But on a Google image search, I stumpled upon a great site, Cuckoobird.net. Matt beat me by a few months. He posted the show back in February. And poke me with a stick and call me Frank, he still has the show up. Bless his soul.
Jerry Garcia & John Kahn – Ripple- Live at the big house, Oregon State Prison, May 5th, 1982
Can I dub this month Boss-tober? Okay, I will. Hey everybody, it’s Boss-tober!
The Boss is back where he belongs, on the cover of the latest Rolling Stone. I hope I’m looking that badass when I’m closing in on 60. There should be a “badass” pill 20 years down the road, right? Somewhere in a far off laboratory, there’s some pretty badass mice or monkeys strutting about. In 20 years, it’s our turn. Who knows, maybe I won’t need the pill.
And of course the tour is just getting started, and is really revving it up. The Boss & Band took Chicago by storm the last couple of nights (21st and 22nd). He busted out some tasty tour premieres last night: “Tunnel of Love”, “Spirit in the Night”, and “Thunder Road”. The latter was a request from a young boy in the crowd who was holding up a sign. I guess the video screens were zoomed in on the kid during the song. Now there’s a story of a lifetime.
Check out the set list from Monday night, and listen in on the tour premieres…
October 22, 2007
Prove It All Night
Reason To Believe
She’s The One
Livin’ In The Future
The Promised Land Tunnel Of Love (Tour Premiere) Spirit In The Night (Tour Premiere)
Last To Die
Long Walk Home
Badlands Thunder Road (Tour Premiere)
Born To Run
Dancing In The Dark
And why not buy Magic, if you don’t already have it?
The world loses another great musician. In a senseless & random act of violence, South African reggae star Lucky Dube was shot and killed outside of Johannesburg yesterday in an attempted carjacking – in front of his children, mind you. What a wonderful world we live in…
Lucky isn’t too well known here in the U.S. (at least on the mainstream side of things), but on the other side of the world, the man is HUGE (including Seychelles, where my wife is from).
Holding down the bass lines for Matt the Electrician is Seela. Matt was kind enough to pass along one of her CD’s, Rock With Us, which she recorded live at Austin’s KUT studios with her band 4-Eyes. I’ve been enjoying it, particularly this track, in which she sings sweetly about the downfall of a friendship as they succumb to that irresistible urge: the late night booty call.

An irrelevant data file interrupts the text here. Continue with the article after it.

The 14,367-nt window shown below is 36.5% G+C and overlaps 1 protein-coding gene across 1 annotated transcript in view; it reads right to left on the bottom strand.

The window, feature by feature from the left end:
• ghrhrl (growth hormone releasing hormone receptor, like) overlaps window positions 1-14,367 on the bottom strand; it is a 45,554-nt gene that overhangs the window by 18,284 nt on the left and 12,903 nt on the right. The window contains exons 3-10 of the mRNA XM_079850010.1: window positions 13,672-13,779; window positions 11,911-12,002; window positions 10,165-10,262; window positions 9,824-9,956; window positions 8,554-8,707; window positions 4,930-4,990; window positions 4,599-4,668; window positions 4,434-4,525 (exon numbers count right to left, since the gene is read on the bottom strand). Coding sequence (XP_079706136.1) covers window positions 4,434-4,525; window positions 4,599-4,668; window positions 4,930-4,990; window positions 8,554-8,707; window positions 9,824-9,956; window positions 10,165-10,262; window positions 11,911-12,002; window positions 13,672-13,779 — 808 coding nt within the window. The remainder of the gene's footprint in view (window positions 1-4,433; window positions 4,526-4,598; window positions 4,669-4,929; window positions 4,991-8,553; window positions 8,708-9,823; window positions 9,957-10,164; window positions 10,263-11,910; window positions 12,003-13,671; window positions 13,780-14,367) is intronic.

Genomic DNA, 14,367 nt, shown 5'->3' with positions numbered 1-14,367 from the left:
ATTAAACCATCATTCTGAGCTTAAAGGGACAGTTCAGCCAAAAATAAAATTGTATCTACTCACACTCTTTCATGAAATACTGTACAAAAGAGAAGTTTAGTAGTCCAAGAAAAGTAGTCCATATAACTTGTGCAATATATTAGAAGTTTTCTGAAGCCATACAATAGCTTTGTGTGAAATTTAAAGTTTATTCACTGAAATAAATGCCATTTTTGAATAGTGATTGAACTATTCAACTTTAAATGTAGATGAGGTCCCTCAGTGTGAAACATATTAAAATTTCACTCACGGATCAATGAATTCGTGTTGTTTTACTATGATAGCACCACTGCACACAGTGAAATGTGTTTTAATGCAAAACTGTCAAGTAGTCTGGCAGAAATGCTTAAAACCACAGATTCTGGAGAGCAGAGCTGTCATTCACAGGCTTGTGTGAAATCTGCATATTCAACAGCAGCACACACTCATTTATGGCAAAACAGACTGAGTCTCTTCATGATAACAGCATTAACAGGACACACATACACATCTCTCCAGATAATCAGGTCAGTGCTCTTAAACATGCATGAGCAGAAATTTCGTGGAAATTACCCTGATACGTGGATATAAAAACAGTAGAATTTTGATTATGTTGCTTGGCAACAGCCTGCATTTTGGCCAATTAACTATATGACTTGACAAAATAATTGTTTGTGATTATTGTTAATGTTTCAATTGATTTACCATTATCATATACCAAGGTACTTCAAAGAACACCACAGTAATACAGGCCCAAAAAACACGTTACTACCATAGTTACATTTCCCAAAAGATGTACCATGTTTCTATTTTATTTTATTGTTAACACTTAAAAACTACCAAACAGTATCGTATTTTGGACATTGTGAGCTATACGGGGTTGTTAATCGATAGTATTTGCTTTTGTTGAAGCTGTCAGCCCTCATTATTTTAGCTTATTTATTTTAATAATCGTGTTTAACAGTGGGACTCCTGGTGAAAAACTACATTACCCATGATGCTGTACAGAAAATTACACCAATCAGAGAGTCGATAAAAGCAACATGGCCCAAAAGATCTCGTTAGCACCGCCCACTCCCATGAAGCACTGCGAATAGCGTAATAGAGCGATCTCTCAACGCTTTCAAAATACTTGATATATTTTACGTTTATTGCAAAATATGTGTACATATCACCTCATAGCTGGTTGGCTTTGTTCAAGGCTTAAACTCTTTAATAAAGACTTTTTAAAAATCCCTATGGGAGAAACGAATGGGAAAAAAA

U2 in the mid to late 90’s were a rock n’ roll spectacle pure and simple. The excess of the ZooTV gave way to the pared down style (by comparison) of the Popmart tour which has been captured here in the form of the U2: Popmart Live from Mexico City DVD. Filmed at the Foro Sol Autodromo in Mexico City on December 3, 1997 and originally released on VHS in 1998, I suspect that seeing the show in this manner may even surpass the experience of having been at this show.
Beautifully shot, this show captures a beautiful moment in time. From the opening march from the back of the stadium (complete with military escort) to the final note there is more than enough material here to please every generation of U2 fan. Opening with “Mofo” into “I Will Follow” sets the tone of the show. “Pride (In The Name Of Love)” gave me the same sense of satisfaction as the Rattle & Hum performance. Especially poignant are The Edge’s solo performance of “Sunday Bloody Sunday” and Bono’s dedication of the somber “One” to Michael Hutchence who had taken his life just 11 days earlier. Both stand as reminders that despite the spectacle swirling around, U2’s songwriting is the real star of the show here.
My only criticism is the fact that the show retains its 1.33:1 aspect ratio. Perhaps I’ve become spoiled with the beautiful HD/Widescreen releases of recent times (Dave Matthews & Tim Reynolds “Live from Radio City” comes to mind). The sound however has been upgraded to a 5.1 surround mix in DTS which more than makes up for the lack of a widescreen picture. Also to be noted is the excellent packaging this set comes in. Overall I’d say the set is well worth the price of admission.